December 14, 2018

Thought Leader: African Americans' lived experiences of racist violence

Kidada Williams

Kidada E. Williams, associate professor of history, is a nationally recognized expert on African Americans' lived experiences of racist violence. She teaches courses on African American and American history and offers lectures and talks at public institutions including the Charles H. Wright Museum of African American History, Detroit Historical Museum, the Henry Ford Museum and the American Civil War Museum, and she shares historical information on social media. Williams contributes to NEH Summer Seminars and Institutes that help K-12 educators broaden their understandings of U.S. history and culture. She has appeared on NPR's "Morning Edition" and "On Point," and WDET's "Detroit Today" with Stephen Henderson. Her writing has appeared in The New York Times, DAME, Slate and Bridge Magazine.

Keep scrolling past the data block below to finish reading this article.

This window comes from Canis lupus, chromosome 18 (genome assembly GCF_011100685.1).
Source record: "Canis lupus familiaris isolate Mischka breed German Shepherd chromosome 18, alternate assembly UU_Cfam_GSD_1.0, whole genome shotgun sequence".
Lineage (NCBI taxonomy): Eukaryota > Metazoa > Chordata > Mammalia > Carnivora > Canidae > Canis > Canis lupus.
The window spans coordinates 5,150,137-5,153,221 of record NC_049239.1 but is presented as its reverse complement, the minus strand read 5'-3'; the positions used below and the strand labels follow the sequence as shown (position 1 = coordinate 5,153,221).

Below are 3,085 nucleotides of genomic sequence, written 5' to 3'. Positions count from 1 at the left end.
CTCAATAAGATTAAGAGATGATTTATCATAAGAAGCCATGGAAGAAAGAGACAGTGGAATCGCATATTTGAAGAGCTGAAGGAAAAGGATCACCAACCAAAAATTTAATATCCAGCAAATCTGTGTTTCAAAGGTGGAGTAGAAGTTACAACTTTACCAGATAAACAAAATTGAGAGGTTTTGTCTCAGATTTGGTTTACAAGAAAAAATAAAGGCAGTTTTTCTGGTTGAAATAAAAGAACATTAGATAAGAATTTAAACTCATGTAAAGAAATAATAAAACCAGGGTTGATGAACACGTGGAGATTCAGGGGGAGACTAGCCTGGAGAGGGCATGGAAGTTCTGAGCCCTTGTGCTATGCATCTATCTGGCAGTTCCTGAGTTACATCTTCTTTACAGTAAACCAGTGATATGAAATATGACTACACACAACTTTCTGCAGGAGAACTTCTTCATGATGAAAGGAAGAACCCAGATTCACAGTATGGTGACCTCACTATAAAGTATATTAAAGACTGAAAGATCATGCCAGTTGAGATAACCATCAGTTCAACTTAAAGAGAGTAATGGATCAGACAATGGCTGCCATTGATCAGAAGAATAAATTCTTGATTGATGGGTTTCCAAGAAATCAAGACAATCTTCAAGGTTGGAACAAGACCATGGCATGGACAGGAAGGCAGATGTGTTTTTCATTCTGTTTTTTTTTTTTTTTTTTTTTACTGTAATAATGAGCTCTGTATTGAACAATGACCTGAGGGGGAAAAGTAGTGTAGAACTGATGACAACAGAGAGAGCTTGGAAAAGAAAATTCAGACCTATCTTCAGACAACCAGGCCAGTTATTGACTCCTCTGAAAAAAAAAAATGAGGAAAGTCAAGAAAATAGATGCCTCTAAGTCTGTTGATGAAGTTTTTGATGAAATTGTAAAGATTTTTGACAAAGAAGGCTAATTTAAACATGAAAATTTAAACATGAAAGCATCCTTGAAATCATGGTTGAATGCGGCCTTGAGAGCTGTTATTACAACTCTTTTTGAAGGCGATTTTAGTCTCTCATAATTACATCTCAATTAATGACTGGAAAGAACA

She is expert in the areas of:

  • African American history
  • Racist violence
  • History of violence
  • U.S. history

Williams is also one of the co-developers of #CharlestonSyllabus, a crowd-sourced project that helped people understand the historical context surrounding the 2015 racial massacre at Charleston's Emanuel African Methodist Episcopal Church. Recently, she has been extending her commitment to public humanities by sharing her expertise on survivors of anti-black violence on podcasts, documentaries and television series. Williams was a guest contributor to the Slate Academy history series on Reconstruction, and her research was featured twice on BackStory with the American History Guys. She is also lending her insight to forthcoming documentaries on Reconstruction and southern lynchings.

Selected media clips:

View her complete faculty profile here.